Even before the nominee is named, some being considered by Biden are beginning to face the same sorts of attacks, playing on negative stereotypes, that the campaign and independent groups have vowed to confront.
One Facebook image aimed at former Obama administration national security adviser Susan E. Rice plays on her last name and puts her photo on an altered box of Uncle Ben’s Rice — labeled “Uncle Bama’s Dirty Rice.” The tagline reads: “Subversively Delicious, Every Time!”
Sen. Kamala D. Harris (D-Calif.) is being maligned online for a past relationship, a theme that was also floated on right-wing sites in her unsuccessful presidential campaign. Memes of Rep. Karen Bass (D-Calif.) circulating on Facebook suggest she’s a “liar,” a radical and a closeted communist, offering no evidence other than past travel to Cuba and a warm quote about former leader Fidel Castro.
The posture by Biden’s campaign and women’s groups is meant to be far more aggressive than the way gender attacks were dealt with in 2016, when Hillary Clinton, the first female presidential nominee of a major political party, often tried to downplay or ignore such gibes and was not taken seriously on occasions when her team did point to sexism. It’s also a reflection of the changed environment since then, as women expanded their political power with nationwide marches and the #MeToo movement ushered in fights against sexism in business, the media and politics.
Shaunna Thomas, the co-founder and executive director of UltraViolet, the group spearheading the effort by nearly a dozen women’s organizations, predicted that attacks would come in many forms.
“They will be public. They will be behind the scenes. Some will be blatant. Others will be subtle. So pushing back — getting the back of this woman — is going to require a multifaceted effort,” she said.
Their work includes engaging a research firm to identify images already being circulated online, and preparing to call on platforms like Reddit or Facebook to remove images as they emerge from the dark corners of the Internet.
They’re also lining up surrogates ready to call out gendered or racist attacks — if the nominee is a woman of color — and have gathered research on how male vice presidential candidates have been described, as a means of comparison.
Trump and his allies have hammered their unsubstantiated claims that Biden has mentally lost a step and will be under the sway of a powerful vice president, an argument designed to put an even brighter spotlight on the woman who will fill that role. Republicans have suggested privately that they will aim at the vice presidential nominee to see if criticisms against her succeed in a way they haven’t yet with Biden.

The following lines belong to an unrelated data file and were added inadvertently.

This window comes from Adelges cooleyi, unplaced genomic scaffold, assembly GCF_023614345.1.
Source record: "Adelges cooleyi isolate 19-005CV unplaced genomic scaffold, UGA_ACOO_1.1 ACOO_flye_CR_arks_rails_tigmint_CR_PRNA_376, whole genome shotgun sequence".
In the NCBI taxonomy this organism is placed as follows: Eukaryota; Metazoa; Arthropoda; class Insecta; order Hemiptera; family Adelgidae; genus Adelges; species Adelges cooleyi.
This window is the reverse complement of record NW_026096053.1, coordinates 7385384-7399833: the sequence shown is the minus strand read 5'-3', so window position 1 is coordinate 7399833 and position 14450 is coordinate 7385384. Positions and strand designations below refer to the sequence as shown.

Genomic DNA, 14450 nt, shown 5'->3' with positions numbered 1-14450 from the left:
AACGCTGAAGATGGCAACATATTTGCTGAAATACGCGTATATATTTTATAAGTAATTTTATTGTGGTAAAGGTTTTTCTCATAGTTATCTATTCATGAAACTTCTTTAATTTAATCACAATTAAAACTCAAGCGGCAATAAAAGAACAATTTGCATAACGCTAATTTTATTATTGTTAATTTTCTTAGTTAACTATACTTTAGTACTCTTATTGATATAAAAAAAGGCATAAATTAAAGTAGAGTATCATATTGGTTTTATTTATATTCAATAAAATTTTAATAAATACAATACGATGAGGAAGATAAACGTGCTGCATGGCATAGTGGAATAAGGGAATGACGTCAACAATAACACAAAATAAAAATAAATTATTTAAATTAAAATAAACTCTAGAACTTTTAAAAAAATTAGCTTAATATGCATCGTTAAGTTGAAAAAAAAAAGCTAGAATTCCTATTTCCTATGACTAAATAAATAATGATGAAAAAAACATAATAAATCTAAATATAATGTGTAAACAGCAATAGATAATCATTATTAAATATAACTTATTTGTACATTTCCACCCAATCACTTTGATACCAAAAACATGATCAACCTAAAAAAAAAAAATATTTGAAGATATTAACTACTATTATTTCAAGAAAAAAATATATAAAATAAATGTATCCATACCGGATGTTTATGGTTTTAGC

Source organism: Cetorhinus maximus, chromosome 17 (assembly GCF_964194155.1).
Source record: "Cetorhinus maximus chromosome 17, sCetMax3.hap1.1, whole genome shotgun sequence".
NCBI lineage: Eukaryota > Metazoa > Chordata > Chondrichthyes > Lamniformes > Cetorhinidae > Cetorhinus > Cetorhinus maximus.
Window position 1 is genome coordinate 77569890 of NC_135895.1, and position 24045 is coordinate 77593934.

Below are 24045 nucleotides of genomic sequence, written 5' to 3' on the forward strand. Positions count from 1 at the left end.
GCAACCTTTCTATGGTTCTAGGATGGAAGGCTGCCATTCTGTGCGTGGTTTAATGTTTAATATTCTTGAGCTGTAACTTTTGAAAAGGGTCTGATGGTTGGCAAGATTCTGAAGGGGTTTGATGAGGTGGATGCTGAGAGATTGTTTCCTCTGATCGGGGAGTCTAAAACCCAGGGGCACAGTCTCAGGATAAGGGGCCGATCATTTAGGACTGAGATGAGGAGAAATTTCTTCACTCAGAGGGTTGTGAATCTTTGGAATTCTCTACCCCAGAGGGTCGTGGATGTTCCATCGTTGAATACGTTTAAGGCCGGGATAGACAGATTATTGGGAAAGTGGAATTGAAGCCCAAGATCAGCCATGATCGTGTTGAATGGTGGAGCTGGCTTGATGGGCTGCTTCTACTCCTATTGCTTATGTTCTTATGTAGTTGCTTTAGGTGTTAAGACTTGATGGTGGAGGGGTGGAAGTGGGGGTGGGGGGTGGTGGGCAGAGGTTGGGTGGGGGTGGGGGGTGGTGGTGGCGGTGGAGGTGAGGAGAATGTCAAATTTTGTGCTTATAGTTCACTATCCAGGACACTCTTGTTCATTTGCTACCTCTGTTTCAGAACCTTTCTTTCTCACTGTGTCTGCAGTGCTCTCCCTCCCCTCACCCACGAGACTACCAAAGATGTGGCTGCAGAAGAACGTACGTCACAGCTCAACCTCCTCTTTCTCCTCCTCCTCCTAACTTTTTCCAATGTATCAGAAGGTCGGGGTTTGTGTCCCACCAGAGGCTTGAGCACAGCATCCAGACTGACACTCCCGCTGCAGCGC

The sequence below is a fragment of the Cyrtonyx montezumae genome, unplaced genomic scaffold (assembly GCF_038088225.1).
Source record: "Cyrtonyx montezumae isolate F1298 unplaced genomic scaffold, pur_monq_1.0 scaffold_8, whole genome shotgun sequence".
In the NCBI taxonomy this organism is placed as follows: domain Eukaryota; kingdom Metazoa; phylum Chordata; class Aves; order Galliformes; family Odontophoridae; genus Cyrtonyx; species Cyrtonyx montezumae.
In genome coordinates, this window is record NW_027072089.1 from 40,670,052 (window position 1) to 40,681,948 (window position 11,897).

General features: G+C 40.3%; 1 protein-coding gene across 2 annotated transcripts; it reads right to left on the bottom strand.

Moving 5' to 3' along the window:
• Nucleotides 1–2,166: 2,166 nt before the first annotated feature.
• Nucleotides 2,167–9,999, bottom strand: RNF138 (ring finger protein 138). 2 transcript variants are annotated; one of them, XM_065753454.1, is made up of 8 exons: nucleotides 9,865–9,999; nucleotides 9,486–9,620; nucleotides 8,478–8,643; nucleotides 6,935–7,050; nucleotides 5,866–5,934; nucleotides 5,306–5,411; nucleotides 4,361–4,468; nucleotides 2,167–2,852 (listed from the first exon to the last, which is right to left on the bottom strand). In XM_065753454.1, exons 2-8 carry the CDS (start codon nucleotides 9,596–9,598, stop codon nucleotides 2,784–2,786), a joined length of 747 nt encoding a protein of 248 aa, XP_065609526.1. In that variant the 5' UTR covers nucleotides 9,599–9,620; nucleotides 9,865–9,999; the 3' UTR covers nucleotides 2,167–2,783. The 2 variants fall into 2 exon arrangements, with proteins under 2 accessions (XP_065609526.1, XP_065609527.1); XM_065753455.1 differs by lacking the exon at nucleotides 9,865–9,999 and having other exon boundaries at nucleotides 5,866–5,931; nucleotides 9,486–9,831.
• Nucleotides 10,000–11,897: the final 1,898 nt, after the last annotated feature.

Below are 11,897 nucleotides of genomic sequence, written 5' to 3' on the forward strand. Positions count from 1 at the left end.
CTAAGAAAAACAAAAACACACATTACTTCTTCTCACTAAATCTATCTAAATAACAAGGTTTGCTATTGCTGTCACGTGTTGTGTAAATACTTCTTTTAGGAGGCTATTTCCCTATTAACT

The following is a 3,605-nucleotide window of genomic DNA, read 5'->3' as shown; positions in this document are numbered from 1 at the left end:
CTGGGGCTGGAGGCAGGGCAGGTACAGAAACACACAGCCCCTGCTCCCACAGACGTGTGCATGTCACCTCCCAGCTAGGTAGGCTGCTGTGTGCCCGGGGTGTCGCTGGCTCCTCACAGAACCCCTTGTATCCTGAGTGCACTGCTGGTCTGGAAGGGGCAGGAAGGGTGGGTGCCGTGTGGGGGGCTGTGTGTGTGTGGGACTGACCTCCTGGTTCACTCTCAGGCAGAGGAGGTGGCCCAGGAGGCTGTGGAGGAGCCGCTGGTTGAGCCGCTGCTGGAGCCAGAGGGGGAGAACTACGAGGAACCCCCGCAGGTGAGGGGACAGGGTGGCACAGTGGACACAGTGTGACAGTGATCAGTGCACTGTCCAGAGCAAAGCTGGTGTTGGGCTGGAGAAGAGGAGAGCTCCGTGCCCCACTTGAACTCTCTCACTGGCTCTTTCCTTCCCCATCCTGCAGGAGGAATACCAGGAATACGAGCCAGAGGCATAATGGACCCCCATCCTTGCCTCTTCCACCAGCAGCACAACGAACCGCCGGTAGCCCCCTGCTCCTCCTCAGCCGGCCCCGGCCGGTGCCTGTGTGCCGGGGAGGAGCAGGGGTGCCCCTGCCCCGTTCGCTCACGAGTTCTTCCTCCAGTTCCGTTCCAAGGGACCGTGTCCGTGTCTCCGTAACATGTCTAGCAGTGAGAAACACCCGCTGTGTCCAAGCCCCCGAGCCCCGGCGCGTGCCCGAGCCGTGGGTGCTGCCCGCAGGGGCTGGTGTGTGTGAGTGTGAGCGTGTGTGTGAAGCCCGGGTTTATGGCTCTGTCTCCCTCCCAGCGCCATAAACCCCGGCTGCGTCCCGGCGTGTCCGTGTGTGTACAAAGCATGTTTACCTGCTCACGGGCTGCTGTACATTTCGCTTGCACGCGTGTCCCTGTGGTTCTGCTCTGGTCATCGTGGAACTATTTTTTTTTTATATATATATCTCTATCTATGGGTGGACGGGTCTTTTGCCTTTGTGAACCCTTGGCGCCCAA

“Everything they’ve thrown at Joe Biden has failed to stick,” said Sen. Christopher A. Coons (D-Del.), a close ally and Biden confidant. “I guess Trump should gear up for a new target. He needs one.”
Not every campaign attack is gendered, the campaign and the women’s groups acknowledge; some rest on past records or statements, akin to those that would be leveled against a male candidate. Trump campaign officials said their criticisms would be based on policy differences.
Republican operatives at the campaign and the Republican National Committee have compiled research on all the possible picks. When an announcement is made, Republicans plan to immediately push out videos to try to define the vice presidential nominee, according to a person familiar with the plans.
“Joe Biden’s vice presidential nominee will be his political ‘living will’ and each person on his shortlist has an irreconcilable record of leaving women and minorities behind,” said Ali Pardo, deputy communications director for the Trump campaign. “Unlike Democrats who are obsessed with identity politics and empty promises, President Trump is laser-focused on strengthening all Americans through policies like school choice, criminal justice reform, and Opportunity Zones that have lifted millions out of poverty.”
But Trump and his followers have been fierce in their past attacks against women, particularly women of color.
He derided his former senior White House aide, Omarosa Manigault Newman, who had been his highest-ranking Black staffer, as “that dog.” He told a group of four minority congresswomen that they should “go back” to the countries they came from, even though only one of the four is foreign born. He has insulted Rep. Maxine Waters (D-Calif.) as “low-IQ.” And he jabbed at the mother in a Gold Star family, suggesting that Ghazala Khan wasn’t allowed to speak at the 2016 Democratic Convention.
The various potential running mates have also had their own experiences with Trump. He has long derided Sen. Elizabeth Warren (D-Mass.) as “Pocahontas,” a slur that refers to her claims that she had Native American ancestors. Trump went after Michigan Gov. Gretchen Whitmer, who also is among those Biden is considering, referring to her as “the woman in Michigan” before mocking her intelligence — a red flag to women’s groups — and tweeting her name as “Gretchen ‘Half’ Whitmer.”
Kelsey Suter, a disinformation researcher with Greenberg Quinlan Rosner Research, a Democratic firm, is helping women’s groups identify sexist memes that begin in private or semiprivate social media groups, so they can point to the origins if they become mainstream.
When Biden makes his announcement, Suter said, she expects “a flood of content playing on common sexist tropes: portraying her as crazy, untrustworthy, unqualified, dumb, or sexual — claiming she is angry, or extreme, or perhaps that she ‘slept her way to the top.’ ”